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Despite loss to Rangers, Sox sticking with roster ... for now
By Scot Gregor | Daily Herald Staff

Texas Rangers relief pitcher Chris Ray, right, reacts after walking Chicago White Sox's Paul Konerko with the bases loaded, scoring Gordon Beckham, background, during the sixth inning Tuesday.

 

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Published: 6/1/2010 10:50 PM | Updated: 6/1/2010 11:47 PM

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Scot Gregor's game tracker

Rangers 9, White Sox 6

Can't win for losing: The Sox are 4-18 in games after wins this season, including 1-13 in their last 14.

Bad night for Buehrle: Starter Mark Buehrle pitched 51/3 innings and allowed 6 runs on a season-high 12 hits. They lefty had a 131/3-inning scoreless streak until Texas got a run in the fourth.

Bad night for Kotsay: No. 5 hitter Mark Kotsay was 0-for-5 and left nine runners on base.

White Sox general manager Kenny Williams and manager Ozzie Guillen were actually spotted talking Tuesday at U.S. Cellular Field.

And despite widespread reports to the contrary, Williams and Guillen are on the same page in at least one regard - they still believe the Sox can get on a roll and get back in the AL Central race.

Of course, those mutual feelings figure to quickly sour if the White Sox pitch as poorly as they did in Tuesday night's 9-6 loss to the Rangers in the opener of a nine-game homestand.

"You're not going to win too many games when you give up (19) hits," Guillen said. "That's almost impossible."

The Sox did come into the Texas series with series wins over Florida and Cleveland, along with a four-game split at Tampa Bay. And they apparently showed enough to again prevent Williams from doing some major housecleaning, at least for the time being.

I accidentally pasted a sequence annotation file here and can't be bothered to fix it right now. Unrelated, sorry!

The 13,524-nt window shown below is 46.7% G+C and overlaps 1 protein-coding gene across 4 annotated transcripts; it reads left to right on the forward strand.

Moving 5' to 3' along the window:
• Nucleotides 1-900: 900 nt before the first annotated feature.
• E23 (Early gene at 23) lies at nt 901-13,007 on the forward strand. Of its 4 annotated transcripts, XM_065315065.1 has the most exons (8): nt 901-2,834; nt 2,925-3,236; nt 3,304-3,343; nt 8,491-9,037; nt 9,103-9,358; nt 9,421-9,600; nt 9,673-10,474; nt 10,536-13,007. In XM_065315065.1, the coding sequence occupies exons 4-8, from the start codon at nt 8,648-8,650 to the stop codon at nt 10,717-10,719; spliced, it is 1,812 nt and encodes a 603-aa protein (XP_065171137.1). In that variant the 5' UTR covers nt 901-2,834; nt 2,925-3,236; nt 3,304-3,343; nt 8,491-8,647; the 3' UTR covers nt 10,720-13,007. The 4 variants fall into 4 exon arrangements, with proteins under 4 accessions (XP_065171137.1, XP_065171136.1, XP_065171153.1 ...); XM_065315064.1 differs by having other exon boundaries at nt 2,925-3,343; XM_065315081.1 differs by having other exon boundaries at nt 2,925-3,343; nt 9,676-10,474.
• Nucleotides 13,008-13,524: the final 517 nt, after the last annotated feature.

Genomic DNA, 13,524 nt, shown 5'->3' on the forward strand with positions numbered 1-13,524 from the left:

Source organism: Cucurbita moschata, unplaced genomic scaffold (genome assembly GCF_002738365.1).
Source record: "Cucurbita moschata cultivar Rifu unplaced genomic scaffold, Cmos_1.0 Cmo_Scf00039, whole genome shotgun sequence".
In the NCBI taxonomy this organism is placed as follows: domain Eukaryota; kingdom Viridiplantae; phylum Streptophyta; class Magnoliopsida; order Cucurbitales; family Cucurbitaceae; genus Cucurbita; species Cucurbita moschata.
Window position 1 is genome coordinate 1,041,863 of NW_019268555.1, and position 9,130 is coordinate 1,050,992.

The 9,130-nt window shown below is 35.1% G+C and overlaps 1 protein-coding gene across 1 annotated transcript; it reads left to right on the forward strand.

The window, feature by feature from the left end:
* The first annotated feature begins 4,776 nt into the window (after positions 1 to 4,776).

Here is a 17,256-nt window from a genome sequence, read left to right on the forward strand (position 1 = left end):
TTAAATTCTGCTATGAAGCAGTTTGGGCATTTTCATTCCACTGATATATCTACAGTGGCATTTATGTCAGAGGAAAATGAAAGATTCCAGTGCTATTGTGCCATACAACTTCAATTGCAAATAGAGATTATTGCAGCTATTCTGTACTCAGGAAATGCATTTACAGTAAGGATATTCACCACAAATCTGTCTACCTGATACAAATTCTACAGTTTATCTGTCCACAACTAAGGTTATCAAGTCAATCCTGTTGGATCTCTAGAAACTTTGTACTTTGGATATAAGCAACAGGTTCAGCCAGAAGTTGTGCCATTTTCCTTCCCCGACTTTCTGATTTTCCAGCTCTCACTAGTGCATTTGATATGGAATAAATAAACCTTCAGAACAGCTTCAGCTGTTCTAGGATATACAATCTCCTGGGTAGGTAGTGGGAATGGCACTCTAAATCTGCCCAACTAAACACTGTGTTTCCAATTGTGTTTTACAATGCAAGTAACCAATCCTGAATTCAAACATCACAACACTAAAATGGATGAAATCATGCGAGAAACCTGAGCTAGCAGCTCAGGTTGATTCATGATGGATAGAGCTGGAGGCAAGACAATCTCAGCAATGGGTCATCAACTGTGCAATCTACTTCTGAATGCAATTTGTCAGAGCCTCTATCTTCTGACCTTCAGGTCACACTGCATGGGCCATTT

"I don't have a deadline," Williams said. "I just hope we put together something that resembles a streak of some sort. But I don't have a date; I don't have a deadline.

"I still believe in these guys and the ability that they have. We just need to play better and be more consistent."

The Sox' offense is emerging from a deep slumber over the first two months of the season. Now the starting pitching is falling apart.

Mark Buehrle was the latest victim, allowing 6 runs on 12 hits in 51/3 innings. That lifted the left-hander's ERA to 4.84, which still isn't as bad as Jake Peavy (6.23), Gavin Floyd (6.02) and Freddy Garcia (5.26).

The White Sox staked Buehrle to a 4-0 lead after two innings, but he couldn't hold it.

The Rangers almost knocked Buehrle out earlier, loading the bases in the first inning and not scoring despite making him throw 34 pitches. Texas loaded the bases again in the fourth with no outs and managed just 1 run.

"It was a game of being bad from the get-go," Buehrle said. "I pitched out of some jams early, but when you're falling behind in the count and pitching out of jams, it's going to catch up to you. It was just a bad start."

It also was a bad start to a homestand Guillen deemed critical for the Sox.

"This is a big, big, big homestand for us," Guillen said. "We have like a month in Chicago. It's a big homestand. Hopefully we'll play well, and on this homestand we're going to show the fans, Kenny, (assistant GM) Rick (Hahn) and Jerry (Reinsdorf) how good we are - or how bad we are.

"Then they can start making decisions. To me, we're going to see if we are going to add or subtract people."

Williams has been an habitual adder, but the White Sox appear intent on breaking that habit this season.

"Listen, you've got June, July, August and September," Williams said. "I would hope that in the end the results will be more commensurate with the talent. I can't place any deadlines on that because I believe in these guys. I have no plans to do anything right now expect watch just like you guys (media).

"If there's a tweak that can come here or there if something makes itself available, then you know our history.

"The bottom line is, we need to score more runs than the other team, however that happens."